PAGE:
39 von 40 Kunden fanden die folgende Rezension hilfreich
HASH(0x9539a078) von 5 Sternen Milling a complete course 13. Mai 2007
Von Ray Fletcher - Veröffentlicht auf Amazon.com
Format: Taschenbuch Verifizierter Kauf
Very good for learning new techniques. Covers setup and operation of most home shop mills. I am building the advanced tool sharpener holder which is one of the projects presented. It was an unexpected challenge to convert the dimensions from mm to inches, but a good exercise.

I also learned several milling techniques that I was unaware of. A great book for the price. The "Lath a complete course" is a good companion book and both books compliment each other.
27 von 28 Kunden fanden die folgende Rezension hilfreich
HASH(0x9539a03c) von 5 Sternen Harold Hall Fan 26. Juli 2007
Von John Viggers - Veröffentlicht auf Amazon.com
Format: Taschenbuch Verifizierter Kauf
I have bought three of Harold Hall's books, and they have all been read, used and re-read.

His writing is clear, expert, well illustrated with clear photographs and drawings and the projects are very suitable to anyone starting in this fascinating field of metal working. They are good bed side reading and/or workshop guides for the actual projects.
The books in the Workshop Practice Series are compact, about 128 pages, but contain a surprisingly large amount of information, and are good value.
The projects in "Milling" are graded from easy to intermediate difficulty, and each tool made can be used in later projects. Each project introduces new milling techniques and information, and in the course of the entire book most major milling procedures which might be used by the hobbyist are covered. The subtitle "A complete course" is appropriate.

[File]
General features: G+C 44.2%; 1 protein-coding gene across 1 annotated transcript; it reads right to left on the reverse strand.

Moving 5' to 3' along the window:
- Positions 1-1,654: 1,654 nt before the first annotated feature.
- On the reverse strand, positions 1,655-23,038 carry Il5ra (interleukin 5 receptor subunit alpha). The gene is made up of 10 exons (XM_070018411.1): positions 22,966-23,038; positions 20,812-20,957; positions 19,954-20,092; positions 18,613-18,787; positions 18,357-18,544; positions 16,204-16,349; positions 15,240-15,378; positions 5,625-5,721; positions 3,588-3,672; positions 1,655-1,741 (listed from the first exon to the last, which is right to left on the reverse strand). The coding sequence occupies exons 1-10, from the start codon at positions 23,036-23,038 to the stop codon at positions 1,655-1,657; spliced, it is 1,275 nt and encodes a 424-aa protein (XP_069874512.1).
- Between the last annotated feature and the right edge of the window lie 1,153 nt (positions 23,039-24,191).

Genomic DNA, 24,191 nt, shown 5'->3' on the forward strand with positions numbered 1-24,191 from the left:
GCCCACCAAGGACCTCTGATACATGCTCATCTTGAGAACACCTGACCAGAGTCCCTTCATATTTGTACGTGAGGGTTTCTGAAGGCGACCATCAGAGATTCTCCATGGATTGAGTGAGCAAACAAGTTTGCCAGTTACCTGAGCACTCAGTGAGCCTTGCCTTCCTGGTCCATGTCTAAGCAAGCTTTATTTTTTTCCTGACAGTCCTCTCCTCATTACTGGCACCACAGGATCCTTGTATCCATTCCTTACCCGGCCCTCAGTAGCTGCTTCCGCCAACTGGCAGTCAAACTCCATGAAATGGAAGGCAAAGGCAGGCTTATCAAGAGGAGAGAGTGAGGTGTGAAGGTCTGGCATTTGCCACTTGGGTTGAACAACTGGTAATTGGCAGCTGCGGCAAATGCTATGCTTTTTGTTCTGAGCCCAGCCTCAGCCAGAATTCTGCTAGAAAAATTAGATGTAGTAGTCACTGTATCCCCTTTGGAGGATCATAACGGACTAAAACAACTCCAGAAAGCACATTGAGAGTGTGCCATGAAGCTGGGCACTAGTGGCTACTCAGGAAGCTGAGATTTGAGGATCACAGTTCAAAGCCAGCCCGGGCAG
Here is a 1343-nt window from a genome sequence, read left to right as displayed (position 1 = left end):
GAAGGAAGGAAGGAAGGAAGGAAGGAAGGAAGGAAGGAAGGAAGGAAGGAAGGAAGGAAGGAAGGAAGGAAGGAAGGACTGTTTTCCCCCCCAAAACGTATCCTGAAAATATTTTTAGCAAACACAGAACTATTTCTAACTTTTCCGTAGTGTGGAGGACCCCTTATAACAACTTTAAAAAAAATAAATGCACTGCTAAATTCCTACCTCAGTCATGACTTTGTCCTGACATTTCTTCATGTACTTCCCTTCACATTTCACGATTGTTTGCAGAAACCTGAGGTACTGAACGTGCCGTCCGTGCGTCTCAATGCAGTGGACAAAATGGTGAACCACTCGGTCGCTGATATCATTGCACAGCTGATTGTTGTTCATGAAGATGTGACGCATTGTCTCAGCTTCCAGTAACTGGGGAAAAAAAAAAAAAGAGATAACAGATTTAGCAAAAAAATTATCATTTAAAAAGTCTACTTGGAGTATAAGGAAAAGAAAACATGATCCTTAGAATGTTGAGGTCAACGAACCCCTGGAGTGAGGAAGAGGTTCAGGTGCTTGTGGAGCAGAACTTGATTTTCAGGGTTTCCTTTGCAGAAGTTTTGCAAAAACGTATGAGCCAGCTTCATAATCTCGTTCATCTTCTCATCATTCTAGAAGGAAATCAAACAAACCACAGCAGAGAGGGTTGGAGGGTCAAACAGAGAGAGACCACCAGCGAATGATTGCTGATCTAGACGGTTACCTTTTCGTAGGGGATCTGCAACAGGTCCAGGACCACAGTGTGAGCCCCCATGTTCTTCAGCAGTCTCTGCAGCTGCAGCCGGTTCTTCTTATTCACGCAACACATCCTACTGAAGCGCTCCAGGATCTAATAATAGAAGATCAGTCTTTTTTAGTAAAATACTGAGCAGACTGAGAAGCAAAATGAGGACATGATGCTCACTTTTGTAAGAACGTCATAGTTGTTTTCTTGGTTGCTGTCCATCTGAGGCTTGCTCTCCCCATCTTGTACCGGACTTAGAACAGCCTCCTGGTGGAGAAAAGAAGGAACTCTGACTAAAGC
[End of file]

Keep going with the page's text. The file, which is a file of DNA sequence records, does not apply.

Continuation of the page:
The tools look really interesting and useful, and I plan to make most of them.

I strongly recommend this book, and also "Lathework- A Complete Course" and "Tool and Cutter Sharpening" by the same author.
28 von 30 Kunden fanden die folgende Rezension hilfreich
HASH(0x9539a330) von 5 Sternen Bit of a stretch 22. September 2009
Von Richard Rex - Veröffentlicht auf Amazon.com
Format: Taschenbuch Verifizierter Kauf
A complete course it isn't. But if you can get beyond the pompous, finger-wagging prose style ("do, though, do the following"), there are some useful things buried in there - basic reminders, not much more. My real beef is that it seems to written exclusively for a non-US audience, maybe Anglo-centric. For one thing, he talks about milling cutters having threaded shanks, not mentioning that most of the little mills you can buy today use collets such as R8 or MT3. And then he observes that a vise isn't essential (he calls it a vice), saying that its disadvantages "far outnumber" its advantages. Huh? I don't know of any machinist, home or otherwise, who doesn't routinely use a vise. Because to do as he suggests with assorted angle plates, clamps, etc., is for most folk too tedious and time-consuming (want to buy a mill, anyone?). But then, later in the book, he describes how to convert a drilling machine vise to a milling vise - a dubious exercise at best. There's nothing here about mill basics, such as choosing one, edge finding, indicating, cutting fluids, drilling/reaming/tapping.
10 von 10 Kunden fanden die folgende Rezension hilfreich
HASH(0x9539a390) von 5 Sternen Milling Projects 5. November 2006
Von Bilster - Veröffentlicht auf Amazon.com
Format: Taschenbuch Verifizierter Kauf
A lot packaged in a small space. The book is interesting in that it starts out with a project How to make t nuts (can't have to many) then an angle plate. Each project you make you can use to make the next project. T nuts hold angle plate, angle plate holds the parts to make boring head, boring head is used to make the dividing head. pretty good pictures, very good diagrams a lot of great tips. For a small paper back it's priced about right I feel. I gave it four stars because I would have like to have a few more pages.